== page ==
In addition to the changes in health plans caused by the Affordable Care Act ("ACA"), the ACA also created new taxes and changed some tax reporting requirements. Beginning in January 2013, employers will be required to report the amount the value of certain health coverage costs on an employee's Form W-2. These items must be reported on the Forms W-2 for the 2012 tax year that are due to be issued by the end of January 2013.

Employers that issue at least 250 Forms W-2 for 2012 are required to implement these requirements. Employers that issue less than 250 Forms W-2 for 2012 may voluntarily report, but are not required to do so. This reporting obligation is on private companies, nonprofit entities, and governmental entities.

The Internal Revenue Service ("IRS") released guidance detailing the types of expenses that must be reported on the Forms W-2, as well as the types that should not be reported and a list of optional reporting items. Mandatory reporting items include the following:

  • Cost of major medical coverage (whether insured or self-funded)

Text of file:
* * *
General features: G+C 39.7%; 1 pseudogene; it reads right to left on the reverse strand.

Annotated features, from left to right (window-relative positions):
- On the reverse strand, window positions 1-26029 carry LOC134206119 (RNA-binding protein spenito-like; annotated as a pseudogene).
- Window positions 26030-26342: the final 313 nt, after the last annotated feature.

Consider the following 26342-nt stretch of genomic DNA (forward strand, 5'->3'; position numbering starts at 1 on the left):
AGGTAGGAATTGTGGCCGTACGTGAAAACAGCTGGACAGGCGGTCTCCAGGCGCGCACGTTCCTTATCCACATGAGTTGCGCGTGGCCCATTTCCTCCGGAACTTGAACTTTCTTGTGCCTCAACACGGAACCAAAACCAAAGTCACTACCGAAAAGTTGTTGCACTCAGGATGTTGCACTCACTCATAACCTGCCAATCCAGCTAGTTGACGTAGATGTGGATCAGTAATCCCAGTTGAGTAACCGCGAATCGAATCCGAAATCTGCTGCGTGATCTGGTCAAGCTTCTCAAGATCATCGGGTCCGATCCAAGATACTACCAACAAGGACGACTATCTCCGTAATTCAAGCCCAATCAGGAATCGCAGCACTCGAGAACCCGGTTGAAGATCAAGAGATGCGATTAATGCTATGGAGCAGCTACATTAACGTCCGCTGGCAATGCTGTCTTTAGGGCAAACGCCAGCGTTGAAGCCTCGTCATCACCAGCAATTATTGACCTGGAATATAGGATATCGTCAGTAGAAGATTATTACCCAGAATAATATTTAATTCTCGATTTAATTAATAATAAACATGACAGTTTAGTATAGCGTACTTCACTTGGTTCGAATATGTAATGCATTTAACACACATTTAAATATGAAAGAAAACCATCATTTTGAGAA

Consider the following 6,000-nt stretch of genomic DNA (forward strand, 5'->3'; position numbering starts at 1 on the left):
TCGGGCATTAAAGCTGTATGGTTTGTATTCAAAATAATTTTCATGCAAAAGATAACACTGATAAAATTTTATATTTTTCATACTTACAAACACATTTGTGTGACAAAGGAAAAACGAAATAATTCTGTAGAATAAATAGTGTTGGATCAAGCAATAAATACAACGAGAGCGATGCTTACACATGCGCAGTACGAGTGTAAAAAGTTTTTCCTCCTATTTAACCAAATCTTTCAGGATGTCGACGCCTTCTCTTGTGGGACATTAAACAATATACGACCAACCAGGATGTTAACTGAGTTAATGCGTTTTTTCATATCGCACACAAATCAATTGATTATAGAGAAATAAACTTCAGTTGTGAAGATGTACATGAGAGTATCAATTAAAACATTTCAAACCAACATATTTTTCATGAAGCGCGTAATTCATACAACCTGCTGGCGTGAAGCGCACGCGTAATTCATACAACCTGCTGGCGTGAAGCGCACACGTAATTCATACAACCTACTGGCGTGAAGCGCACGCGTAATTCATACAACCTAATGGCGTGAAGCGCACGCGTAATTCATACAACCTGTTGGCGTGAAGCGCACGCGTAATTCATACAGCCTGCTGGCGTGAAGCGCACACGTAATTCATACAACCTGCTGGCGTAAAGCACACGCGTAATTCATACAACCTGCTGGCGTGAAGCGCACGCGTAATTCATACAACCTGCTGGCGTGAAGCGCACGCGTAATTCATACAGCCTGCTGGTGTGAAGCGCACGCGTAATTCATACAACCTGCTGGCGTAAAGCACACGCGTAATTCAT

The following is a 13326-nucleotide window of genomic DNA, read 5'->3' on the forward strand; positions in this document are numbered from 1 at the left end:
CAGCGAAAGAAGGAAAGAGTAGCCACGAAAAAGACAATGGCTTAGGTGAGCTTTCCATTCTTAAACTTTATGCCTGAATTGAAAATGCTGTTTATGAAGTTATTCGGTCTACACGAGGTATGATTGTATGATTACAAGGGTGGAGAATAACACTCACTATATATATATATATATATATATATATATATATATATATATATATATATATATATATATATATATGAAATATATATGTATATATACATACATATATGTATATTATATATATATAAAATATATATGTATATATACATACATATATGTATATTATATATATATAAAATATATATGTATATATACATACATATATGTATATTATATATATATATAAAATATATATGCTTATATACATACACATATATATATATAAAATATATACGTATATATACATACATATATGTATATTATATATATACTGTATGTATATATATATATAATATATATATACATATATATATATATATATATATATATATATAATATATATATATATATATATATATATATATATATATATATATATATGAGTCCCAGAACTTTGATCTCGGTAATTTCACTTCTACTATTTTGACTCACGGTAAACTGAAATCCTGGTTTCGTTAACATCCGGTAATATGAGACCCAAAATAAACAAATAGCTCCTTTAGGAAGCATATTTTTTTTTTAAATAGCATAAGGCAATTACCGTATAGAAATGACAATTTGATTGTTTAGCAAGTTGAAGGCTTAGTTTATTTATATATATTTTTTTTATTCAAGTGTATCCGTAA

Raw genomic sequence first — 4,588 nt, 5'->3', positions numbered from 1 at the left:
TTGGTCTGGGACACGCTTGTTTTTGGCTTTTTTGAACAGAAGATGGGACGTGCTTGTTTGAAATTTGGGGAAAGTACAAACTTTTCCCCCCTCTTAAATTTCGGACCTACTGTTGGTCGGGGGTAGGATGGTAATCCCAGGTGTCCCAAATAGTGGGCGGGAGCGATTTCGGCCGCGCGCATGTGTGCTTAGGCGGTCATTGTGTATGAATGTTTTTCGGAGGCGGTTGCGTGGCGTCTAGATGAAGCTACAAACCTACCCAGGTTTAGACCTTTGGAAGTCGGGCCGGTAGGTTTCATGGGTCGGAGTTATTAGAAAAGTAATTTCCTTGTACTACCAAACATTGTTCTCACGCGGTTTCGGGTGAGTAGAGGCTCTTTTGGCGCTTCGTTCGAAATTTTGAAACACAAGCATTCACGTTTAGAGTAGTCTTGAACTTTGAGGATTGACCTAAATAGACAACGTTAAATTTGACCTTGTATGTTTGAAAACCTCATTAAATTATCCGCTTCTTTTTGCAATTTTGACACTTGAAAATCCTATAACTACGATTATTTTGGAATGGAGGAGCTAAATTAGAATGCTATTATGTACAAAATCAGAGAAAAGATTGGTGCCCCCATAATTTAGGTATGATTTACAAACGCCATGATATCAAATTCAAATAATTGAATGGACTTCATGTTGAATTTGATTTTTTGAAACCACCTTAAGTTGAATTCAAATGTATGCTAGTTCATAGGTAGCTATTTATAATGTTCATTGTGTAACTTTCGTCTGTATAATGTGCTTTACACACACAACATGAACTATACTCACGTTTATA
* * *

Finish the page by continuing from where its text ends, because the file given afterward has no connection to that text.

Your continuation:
• Contributions to a flexible savings account other than employee salary reductions
  • Hospital indemnity or specified illness paid through pre-tax salary reduction or by the employer
  • Employee Assistance Plan - if the employer charges a COBRA premium
  • On-site medical clinics providing employer-sponsored health care coverage - if the employer charges a COBRA premium
  • Wellness programs providing employer-sponsored health care coverage - if the employer charges a COBRA premium
  • Domestic partner coverage included in gross income

The guidance from the IRS also explains that the following types of expenses should not be reported (this is not a complete list):

  • Salary deferral contributions to a flexible savings account
  • Contributions to a Health Savings Account or Archer Medical Savings Account (regardless of whether the contributions are from the employee or employer)
  • Hospital indemnity or specific illness paid through after-tax salary reduction
  • Long-term care
  • Payment/reimbursement of health insurance premiums for 2% shareholder-employee if included in gross income.

The IRS decided that amounts paid to a multi-employer health plan, such as a union health and welfare plan, do not need to be reported on the Form W-2; however, reporting of these amounts are optional.